Angelica M. Almeyda Zambrano
Angelica Almeyda Zambrano
Angelica M. Almeyda Zambrano is a postdoctoral research member of the terrestrial ecosystems component of INOGO. She obtained her Ph.D. from the University of Stanford in 2012 under the direction of Dr. William H. Durham. We was also a graduate student researcher in the Gregory Asner Lab in the Department of Global Ecology at the Carnegie Institute for Science. During the 2011-2012 academic year, Angelica was a Fellow in the Sustainability Science program at the Kennedy School at Harvard University, where her advisor was Dr. William Clark. She completed her Master’s in Latin American Studies at the University of Florida with a specialization in Conservation and Development in the Tropics, and her B.A. in Forestry Science at the National Agricultural University La Molina.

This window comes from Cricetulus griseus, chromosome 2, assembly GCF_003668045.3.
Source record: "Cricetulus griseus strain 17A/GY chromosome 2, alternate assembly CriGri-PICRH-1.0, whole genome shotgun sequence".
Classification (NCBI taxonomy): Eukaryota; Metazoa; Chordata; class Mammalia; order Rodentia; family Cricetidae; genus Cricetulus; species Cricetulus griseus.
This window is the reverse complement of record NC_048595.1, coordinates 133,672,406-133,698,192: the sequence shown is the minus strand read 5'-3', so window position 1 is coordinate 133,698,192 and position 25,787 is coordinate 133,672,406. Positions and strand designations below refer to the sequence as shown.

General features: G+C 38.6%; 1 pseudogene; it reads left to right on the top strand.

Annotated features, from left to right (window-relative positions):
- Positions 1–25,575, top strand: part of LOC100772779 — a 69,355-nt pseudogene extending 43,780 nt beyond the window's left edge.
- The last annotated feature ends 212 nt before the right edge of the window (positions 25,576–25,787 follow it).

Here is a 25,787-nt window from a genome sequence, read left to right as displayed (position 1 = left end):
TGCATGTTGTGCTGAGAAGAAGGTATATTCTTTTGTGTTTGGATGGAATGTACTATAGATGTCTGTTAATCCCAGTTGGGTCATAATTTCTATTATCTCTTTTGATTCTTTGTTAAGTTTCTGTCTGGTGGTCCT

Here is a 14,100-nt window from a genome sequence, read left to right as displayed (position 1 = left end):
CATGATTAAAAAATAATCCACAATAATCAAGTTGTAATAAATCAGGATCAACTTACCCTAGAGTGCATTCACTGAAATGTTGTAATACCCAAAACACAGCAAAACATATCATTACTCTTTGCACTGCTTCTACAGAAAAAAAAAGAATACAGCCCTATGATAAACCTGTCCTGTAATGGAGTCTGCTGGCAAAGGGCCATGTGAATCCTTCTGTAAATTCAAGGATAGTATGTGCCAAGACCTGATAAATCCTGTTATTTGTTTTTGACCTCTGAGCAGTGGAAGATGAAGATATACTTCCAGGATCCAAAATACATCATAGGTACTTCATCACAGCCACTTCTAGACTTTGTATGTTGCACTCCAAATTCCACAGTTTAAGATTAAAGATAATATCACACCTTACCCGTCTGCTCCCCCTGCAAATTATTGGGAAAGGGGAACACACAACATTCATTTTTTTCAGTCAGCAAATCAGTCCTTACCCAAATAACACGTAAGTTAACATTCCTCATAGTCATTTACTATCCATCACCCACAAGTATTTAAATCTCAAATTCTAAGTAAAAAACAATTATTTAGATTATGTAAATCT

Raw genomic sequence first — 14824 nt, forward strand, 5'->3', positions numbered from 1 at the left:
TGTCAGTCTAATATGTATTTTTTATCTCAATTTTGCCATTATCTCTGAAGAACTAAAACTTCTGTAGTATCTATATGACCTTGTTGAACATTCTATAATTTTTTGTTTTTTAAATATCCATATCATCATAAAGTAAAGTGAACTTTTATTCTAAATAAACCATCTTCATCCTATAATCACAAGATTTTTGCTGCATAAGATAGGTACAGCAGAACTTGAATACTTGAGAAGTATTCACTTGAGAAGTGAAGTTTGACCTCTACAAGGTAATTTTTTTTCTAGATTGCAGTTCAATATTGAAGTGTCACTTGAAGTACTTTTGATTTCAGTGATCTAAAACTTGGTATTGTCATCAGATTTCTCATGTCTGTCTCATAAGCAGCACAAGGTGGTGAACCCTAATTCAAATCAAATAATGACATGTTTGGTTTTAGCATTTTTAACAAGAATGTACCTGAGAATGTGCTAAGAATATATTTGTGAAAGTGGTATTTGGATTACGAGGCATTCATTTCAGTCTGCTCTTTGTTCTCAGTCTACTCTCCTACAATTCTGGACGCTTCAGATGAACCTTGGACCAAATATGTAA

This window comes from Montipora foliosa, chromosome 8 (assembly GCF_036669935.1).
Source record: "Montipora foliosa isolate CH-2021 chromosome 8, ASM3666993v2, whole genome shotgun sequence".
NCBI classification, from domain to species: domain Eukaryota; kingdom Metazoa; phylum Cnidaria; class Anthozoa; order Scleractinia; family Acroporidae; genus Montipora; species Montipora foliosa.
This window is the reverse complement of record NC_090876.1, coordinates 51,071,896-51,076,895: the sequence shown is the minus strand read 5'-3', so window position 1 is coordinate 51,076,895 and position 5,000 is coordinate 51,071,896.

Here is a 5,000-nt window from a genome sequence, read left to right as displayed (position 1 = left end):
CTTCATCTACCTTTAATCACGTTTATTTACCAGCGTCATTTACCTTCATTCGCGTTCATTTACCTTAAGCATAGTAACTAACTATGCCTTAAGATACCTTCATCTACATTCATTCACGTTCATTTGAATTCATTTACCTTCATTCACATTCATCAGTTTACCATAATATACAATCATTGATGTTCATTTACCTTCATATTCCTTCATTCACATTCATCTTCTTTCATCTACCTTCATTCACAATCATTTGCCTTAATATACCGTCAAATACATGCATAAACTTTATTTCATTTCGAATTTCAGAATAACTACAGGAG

Her doctoral thesis compared the impacts of the developmental politics of transportation infrastructure and the possession of land in land-use by small producers in the area of the tri-national border between Peru, Brazil, and Bolivia in the southeastern Amazon. She has also conducted research about the socio-economic and environmental effects of sustainable tourism in Costa Rica, about the microclimates and physiology of tropical forests in Hawaii, and continues to participate in forest ecology projects related to nutrient cycling of slash-and burn agriculture in the Amazon.